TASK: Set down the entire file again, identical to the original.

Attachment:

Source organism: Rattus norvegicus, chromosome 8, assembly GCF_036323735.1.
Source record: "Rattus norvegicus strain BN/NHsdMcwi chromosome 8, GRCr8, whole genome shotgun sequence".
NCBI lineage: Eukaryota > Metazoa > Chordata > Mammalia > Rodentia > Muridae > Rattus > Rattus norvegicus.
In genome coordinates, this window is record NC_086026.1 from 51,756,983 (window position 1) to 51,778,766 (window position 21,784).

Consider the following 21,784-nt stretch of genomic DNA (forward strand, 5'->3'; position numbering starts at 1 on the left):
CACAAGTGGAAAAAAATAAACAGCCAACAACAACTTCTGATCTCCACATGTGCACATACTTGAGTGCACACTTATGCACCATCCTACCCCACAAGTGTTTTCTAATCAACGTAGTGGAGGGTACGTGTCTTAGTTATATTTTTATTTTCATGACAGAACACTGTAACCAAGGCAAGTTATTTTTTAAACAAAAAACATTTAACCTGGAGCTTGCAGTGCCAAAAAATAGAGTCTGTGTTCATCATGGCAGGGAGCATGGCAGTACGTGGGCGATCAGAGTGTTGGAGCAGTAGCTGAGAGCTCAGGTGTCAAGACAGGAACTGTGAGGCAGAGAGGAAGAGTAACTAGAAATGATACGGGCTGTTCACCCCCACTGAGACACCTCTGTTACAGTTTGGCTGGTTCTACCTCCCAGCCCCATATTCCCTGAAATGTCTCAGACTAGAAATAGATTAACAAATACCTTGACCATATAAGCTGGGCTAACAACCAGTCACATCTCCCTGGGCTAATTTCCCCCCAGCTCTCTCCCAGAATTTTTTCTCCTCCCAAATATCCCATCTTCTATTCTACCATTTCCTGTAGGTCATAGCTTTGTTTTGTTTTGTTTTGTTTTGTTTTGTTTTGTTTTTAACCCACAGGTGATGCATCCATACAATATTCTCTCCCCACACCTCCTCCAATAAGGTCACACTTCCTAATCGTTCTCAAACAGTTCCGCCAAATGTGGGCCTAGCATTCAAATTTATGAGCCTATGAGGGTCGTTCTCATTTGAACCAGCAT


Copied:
Source organism: Rattus norvegicus, chromosome 8, assembly GCF_036323735.1.
Source record: "Rattus norvegicus strain BN/NHsdMcwi chromosome 8, GRCr8, whole genome shotgun sequence".
NCBI lineage: Eukaryota > Metazoa > Chordata > Mammalia > Rodentia > Muridae > Rattus > Rattus norvegicus.
In genome coordinates, this window is record NC_086026.1 from 51,756,983 (window position 1) to 51,778,766 (window position 21,784).

Consider the following 21,784-nt stretch of genomic DNA (forward strand, 5'->3'; position numbering starts at 1 on the left):
CACAAGTGGAAAAAAATAAACAGCCAACAACAACTTCTGATCTCCACATGTGCACATACTTGAGTGCACACTTATGCACCATCCTACCCCACAAGTGTTTTCTAATCAACGTAGTGGAGGGTACGTGTCTTAGTTATATTTTTATTTTCATGACAGAACACTGTAACCAAGGCAAGTTATTTTTTAAACAAAAAACATTTAACCTGGAGCTTGCAGTGCCAAAAAATAGAGTCTGTGTTCATCATGGCAGGGAGCATGGCAGTACGTGGGCGATCAGAGTGTTGGAGCAGTAGCTGAGAGCTCAGGTGTCAAGACAGGAACTGTGAGGCAGAGAGGAAGAGTAACTAGAAATGATACGGGCTGTTCACCCCCACTGAGACACCTCTGTTACAGTTTGGCTGGTTCTACCTCCCAGCCCCATATTCCCTGAAATGTCTCAGACTAGAAATAGATTAACAAATACCTTGACCATATAAGCTGGGCTAACAACCAGTCACATCTCCCTGGGCTAATTTCCCCCCAGCTCTCTCCCAGAATTTTTTCTCCTCCCAAATATCCCATCTTCTATTCTACCATTTCCTGTAGGTCATAGCTTTGTTTTGTTTTGTTTTGTTTTGTTTTGTTTTGTTTTTAACCCACAGGTGATGCATCCATACAATATTCTCTCCCCACACCTCCTCCAATAAGGTCACACTTCCTAATCGTTCTCAAACAGTTCCGCCAAATGTGGGCCTAGCATTCAAATTTATGAGCCTATGAGGGTCGTTCTCATTTGAACCAGCAT